Posted: June 30th, 2015 | Filed under: Cinema, Film Reviews Podcast | No Comments »
Well, Seth McFarlane is back with more Teddy Bear wise cracks.
That Wahlberg dude is back too.
Along with some funny cameos by Liam Neeson and Jay Leno.
Is the sequel to the surprise original any good, you might ask? Is it worth a trip to the cineplex?
Well, it has its funny moments.
But here’s what I do know. My review of the film is really funny, if I do say so myself. And I do.
So, I invite you to listen:
Posted: June 29th, 2015 | Filed under: Culture | No Comments »
Having given up the folly of subscribing to Louisville’s faux daily paper, what was once the heralded Courier-Journal, I found myself in need of a tactile fix.
I was missing the touch of newsprint through my fingers. So, a week ago, I sprang for the Sunday edition of the New York Times, vowing to myself to read each and every article top to bottom.
Knowing that attempting to do it in one day would be foolish, I gave myself a week.
How did I do, you surely are asking yourself?
Well, all was revealed — and reviled by my (n)ever nurturing host James — this past Saturday morning on FPK 91.9.
Find the podcast below:
Posted: June 28th, 2015 | Filed under: Cinema, Film Reviews Podcast | No Comments »
When a flick wins both the Audience Award and Grand Jury Award at a prestigious film festival such as Sundance, we are expected to take notice.
And, well you should with “Me and Earl and the Dying Girl,” which is neither another run o’ the mill, coming of age in high school flick, or a teenager’s dying of cancer weepie.
Though those topics are addressed in a film far more dense.
Plus there are some very clever visuals, to go along with a wise screenplay and exemplary acting by the mostly young cast.
For more details, listen up:
Posted: June 28th, 2015 | Filed under: Cinema, Film Reviews Podcast | No Comments »
Beautiful actors, who know what they’re doing.
And they do it well in this coming to accept one’s age flick, aimed at those creeping into their dotage.
The title is “I’ll See You In My Dreams,” and I can assure you it’s a well acted, well crafted movie.
For more pertinent details:
Posted: June 25th, 2015 | Filed under: Cinema, Film Reviews Podcast | No Comments »
Though I’m a cranky old man, I do, on occasion, relish going to see a kid’s flick.
Lots of little ones, flittering about the theater, chatting each other up in excitement, belly flopping into barrels of popcorn.
And, assuming the film is in any way captivating, quieting down when the feature rolls, thereby allowing this old fellow to view the flick in relative peace and quiet.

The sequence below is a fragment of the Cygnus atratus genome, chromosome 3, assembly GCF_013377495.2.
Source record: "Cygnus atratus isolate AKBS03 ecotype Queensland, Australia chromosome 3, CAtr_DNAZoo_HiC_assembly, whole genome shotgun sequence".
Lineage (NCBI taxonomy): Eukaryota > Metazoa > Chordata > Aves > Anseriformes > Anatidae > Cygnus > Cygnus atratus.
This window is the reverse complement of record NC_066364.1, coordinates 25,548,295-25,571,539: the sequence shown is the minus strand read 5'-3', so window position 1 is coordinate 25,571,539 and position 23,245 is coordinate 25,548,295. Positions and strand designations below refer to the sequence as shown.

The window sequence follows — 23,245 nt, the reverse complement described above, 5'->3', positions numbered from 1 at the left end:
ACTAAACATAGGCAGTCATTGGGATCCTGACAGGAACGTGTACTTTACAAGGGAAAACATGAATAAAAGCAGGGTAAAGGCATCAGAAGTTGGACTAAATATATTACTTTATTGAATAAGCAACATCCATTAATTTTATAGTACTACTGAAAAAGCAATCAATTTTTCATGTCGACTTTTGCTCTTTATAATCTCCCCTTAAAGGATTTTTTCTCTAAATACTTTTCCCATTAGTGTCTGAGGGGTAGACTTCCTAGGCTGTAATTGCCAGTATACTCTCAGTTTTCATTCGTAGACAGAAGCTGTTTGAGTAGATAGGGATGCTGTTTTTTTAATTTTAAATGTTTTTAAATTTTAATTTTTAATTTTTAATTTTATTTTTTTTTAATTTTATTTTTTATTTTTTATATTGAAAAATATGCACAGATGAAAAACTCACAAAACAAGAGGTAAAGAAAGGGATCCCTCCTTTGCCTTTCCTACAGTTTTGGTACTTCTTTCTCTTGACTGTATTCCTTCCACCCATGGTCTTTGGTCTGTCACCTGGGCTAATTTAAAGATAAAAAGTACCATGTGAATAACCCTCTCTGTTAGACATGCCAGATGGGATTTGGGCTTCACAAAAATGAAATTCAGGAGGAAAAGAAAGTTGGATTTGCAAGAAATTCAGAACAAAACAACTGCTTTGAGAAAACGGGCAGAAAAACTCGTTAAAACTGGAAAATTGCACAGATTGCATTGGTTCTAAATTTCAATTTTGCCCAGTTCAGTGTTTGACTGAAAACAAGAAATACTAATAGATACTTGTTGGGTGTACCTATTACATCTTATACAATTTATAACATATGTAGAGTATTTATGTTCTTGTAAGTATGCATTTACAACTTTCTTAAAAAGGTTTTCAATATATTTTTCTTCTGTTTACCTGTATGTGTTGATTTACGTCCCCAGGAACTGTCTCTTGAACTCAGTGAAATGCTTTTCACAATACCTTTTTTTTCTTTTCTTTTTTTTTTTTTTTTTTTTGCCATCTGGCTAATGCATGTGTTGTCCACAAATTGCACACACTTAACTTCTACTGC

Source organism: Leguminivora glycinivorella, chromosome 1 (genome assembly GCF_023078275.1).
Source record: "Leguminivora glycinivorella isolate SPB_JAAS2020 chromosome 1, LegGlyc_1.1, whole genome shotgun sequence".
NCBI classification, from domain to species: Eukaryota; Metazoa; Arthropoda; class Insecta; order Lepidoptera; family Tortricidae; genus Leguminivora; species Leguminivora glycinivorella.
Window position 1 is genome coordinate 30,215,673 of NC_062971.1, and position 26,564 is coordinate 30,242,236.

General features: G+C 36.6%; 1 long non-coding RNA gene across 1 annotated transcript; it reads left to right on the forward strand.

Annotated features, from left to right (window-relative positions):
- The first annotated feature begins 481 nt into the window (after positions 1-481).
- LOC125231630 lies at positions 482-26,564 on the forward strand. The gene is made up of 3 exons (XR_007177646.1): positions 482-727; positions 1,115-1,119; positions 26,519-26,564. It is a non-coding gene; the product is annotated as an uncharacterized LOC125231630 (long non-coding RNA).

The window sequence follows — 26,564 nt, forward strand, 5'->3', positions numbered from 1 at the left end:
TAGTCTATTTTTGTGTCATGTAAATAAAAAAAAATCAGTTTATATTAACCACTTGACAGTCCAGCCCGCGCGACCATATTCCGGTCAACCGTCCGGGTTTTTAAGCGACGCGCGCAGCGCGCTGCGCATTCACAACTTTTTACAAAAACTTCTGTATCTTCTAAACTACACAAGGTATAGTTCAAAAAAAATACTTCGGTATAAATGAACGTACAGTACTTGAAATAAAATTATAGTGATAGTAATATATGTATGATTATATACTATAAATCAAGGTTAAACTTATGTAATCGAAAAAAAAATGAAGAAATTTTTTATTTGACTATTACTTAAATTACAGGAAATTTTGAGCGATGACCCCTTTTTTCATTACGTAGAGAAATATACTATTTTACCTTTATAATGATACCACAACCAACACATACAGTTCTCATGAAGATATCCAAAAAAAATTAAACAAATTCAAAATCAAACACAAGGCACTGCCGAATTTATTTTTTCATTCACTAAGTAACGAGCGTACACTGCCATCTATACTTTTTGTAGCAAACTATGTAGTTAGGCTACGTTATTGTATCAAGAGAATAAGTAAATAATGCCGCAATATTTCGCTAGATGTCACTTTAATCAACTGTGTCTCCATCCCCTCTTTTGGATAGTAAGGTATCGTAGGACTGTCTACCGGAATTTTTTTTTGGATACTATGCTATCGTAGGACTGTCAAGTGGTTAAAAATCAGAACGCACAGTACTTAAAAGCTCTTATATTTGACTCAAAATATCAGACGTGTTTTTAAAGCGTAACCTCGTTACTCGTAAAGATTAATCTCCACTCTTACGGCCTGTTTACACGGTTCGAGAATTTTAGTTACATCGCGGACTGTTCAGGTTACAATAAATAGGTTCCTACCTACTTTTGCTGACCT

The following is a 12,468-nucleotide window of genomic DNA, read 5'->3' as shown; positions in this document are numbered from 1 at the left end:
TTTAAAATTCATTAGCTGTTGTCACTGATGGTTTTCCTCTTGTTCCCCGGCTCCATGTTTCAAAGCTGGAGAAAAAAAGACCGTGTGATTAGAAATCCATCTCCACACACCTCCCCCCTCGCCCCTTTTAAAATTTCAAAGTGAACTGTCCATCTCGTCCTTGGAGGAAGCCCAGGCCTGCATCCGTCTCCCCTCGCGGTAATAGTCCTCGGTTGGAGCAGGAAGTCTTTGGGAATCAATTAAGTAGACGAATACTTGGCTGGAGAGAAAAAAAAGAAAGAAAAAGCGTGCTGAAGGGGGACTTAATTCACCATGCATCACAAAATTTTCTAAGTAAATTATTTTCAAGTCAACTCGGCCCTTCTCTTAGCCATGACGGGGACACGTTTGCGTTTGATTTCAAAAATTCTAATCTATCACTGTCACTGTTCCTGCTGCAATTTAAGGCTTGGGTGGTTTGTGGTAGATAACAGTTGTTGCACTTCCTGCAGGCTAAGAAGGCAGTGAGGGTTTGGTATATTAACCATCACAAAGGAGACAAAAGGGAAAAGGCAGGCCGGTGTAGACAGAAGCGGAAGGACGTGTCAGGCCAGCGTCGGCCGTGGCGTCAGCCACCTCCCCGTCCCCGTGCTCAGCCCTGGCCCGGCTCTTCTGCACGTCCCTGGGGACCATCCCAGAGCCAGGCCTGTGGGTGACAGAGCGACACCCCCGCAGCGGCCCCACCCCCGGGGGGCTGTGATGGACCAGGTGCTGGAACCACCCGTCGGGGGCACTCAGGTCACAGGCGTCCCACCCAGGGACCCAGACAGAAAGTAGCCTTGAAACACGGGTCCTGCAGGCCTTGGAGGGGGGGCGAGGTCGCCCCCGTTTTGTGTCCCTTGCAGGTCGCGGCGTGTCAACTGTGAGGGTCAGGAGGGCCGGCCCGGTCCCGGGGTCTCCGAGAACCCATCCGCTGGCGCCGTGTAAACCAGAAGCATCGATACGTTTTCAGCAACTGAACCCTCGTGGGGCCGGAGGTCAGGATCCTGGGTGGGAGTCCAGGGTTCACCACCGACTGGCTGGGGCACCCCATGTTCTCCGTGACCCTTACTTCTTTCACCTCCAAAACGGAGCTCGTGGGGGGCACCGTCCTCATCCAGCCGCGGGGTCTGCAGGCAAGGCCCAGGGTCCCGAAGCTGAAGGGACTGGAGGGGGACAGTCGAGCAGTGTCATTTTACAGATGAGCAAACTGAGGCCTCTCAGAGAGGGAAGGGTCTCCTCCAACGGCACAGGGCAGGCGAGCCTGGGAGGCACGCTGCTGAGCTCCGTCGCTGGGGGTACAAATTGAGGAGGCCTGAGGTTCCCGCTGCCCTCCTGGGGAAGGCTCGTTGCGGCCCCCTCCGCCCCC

Which I was able to do at the showing of Pixar’s latest, “Inside Out.”
My problem came later on, when it became, and still remains, difficult to fully comprehend my feelings about the heralded movie.
You can hear my musings here:
Posted: June 24th, 2015 | Filed under: Culture, Personalities | 1 Comment »
Rachel Dolezal’s name is the kind that pops up now and again in this insidious age of too much faux news and social media commentary. The kind of name with a relatively short public half life, the kind that, when mentioned in six months, or a year on, you say, “Oh yeah, wasn’t she the one . . . ?”
But Dolezal is still in the news, thanks to Maya Rudolph’s satirical take on the former Spokane NAACP leader, which comic shtick, as we’re wont to say these days, has gone viral on the internet.
We are inclined to make much ado about the trivial in these oversaturated media times. Dolezal’s 15 minutes of fame is curioser than most such momentary cultural flirtations.
In recent times, this woman born of Caucasian parents, has been passing herself off as an African-American. To nary a bit of harm to anyone or any organization or society as best I can determine.
For her out of the ordinary racial confusion — Which word may not be apt, but I use it for lack of any other description I can muster — Dolezal has become an object of derision. People seem forced to take sides. Read the rest of this entry »
Posted: June 22nd, 2015 | Filed under: Cinema, Community, Culture | 3 Comments »
The true and experiential transitional moment came during the summer of my 13th year.
This was months after the ritual of my Bar Mitzvah, where I was called on a cold shabbos morning to say the prayers over the Torah, recite my Haftorah and deliver a canned “Dear parents, grandparents and friends” speech provided by my Rabbi. Upon the completion of which, I was considered an adult, according to the tenets of my Jewish faith.